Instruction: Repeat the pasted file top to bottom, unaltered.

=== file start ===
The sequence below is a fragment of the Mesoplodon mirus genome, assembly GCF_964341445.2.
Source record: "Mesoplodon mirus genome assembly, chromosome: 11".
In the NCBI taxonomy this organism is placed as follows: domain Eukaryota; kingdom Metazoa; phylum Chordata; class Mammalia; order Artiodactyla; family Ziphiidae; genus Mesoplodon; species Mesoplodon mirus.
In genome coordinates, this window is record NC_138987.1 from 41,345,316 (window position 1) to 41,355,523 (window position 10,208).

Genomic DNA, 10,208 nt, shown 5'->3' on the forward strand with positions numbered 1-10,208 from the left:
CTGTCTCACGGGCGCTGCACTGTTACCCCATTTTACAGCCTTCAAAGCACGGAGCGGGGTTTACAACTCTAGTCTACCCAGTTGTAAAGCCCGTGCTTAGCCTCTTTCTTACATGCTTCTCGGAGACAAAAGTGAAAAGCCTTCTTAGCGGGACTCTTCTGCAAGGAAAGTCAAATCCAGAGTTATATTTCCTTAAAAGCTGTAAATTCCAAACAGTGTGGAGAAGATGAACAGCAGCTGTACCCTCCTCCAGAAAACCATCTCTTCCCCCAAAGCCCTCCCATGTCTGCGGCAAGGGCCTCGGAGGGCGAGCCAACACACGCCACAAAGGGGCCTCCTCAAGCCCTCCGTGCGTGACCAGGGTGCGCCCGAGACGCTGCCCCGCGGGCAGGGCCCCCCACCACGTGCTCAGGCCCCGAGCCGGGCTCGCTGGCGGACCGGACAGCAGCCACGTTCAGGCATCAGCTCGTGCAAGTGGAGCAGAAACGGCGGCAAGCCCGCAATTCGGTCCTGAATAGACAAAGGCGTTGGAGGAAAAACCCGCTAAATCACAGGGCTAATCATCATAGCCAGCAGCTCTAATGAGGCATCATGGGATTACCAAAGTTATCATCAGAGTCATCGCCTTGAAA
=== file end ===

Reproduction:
The sequence below is a fragment of the Mesoplodon mirus genome, assembly GCF_964341445.2.
Source record: "Mesoplodon mirus genome assembly, chromosome: 11".
In the NCBI taxonomy this organism is placed as follows: domain Eukaryota; kingdom Metazoa; phylum Chordata; class Mammalia; order Artiodactyla; family Ziphiidae; genus Mesoplodon; species Mesoplodon mirus.
In genome coordinates, this window is record NC_138987.1 from 41,345,316 (window position 1) to 41,355,523 (window position 10,208).

Genomic DNA, 10,208 nt, shown 5'->3' on the forward strand with positions numbered 1-10,208 from the left:
CTGTCTCACGGGCGCTGCACTGTTACCCCATTTTACAGCCTTCAAAGCACGGAGCGGGGTTTACAACTCTAGTCTACCCAGTTGTAAAGCCCGTGCTTAGCCTCTTTCTTACATGCTTCTCGGAGACAAAAGTGAAAAGCCTTCTTAGCGGGACTCTTCTGCAAGGAAAGTCAAATCCAGAGTTATATTTCCTTAAAAGCTGTAAATTCCAAACAGTGTGGAGAAGATGAACAGCAGCTGTACCCTCCTCCAGAAAACCATCTCTTCCCCCAAAGCCCTCCCATGTCTGCGGCAAGGGCCTCGGAGGGCGAGCCAACACACGCCACAAAGGGGCCTCCTCAAGCCCTCCGTGCGTGACCAGGGTGCGCCCGAGACGCTGCCCCGCGGGCAGGGCCCCCCACCACGTGCTCAGGCCCCGAGCCGGGCTCGCTGGCGGACCGGACAGCAGCCACGTTCAGGCATCAGCTCGTGCAAGTGGAGCAGAAACGGCGGCAAGCCCGCAATTCGGTCCTGAATAGACAAAGGCGTTGGAGGAAAAACCCGCTAAATCACAGGGCTAATCATCATAGCCAGCAGCTCTAATGAGGCATCATGGGATTACCAAAGTTATCATCAGAGTCATCGCCTTGAAA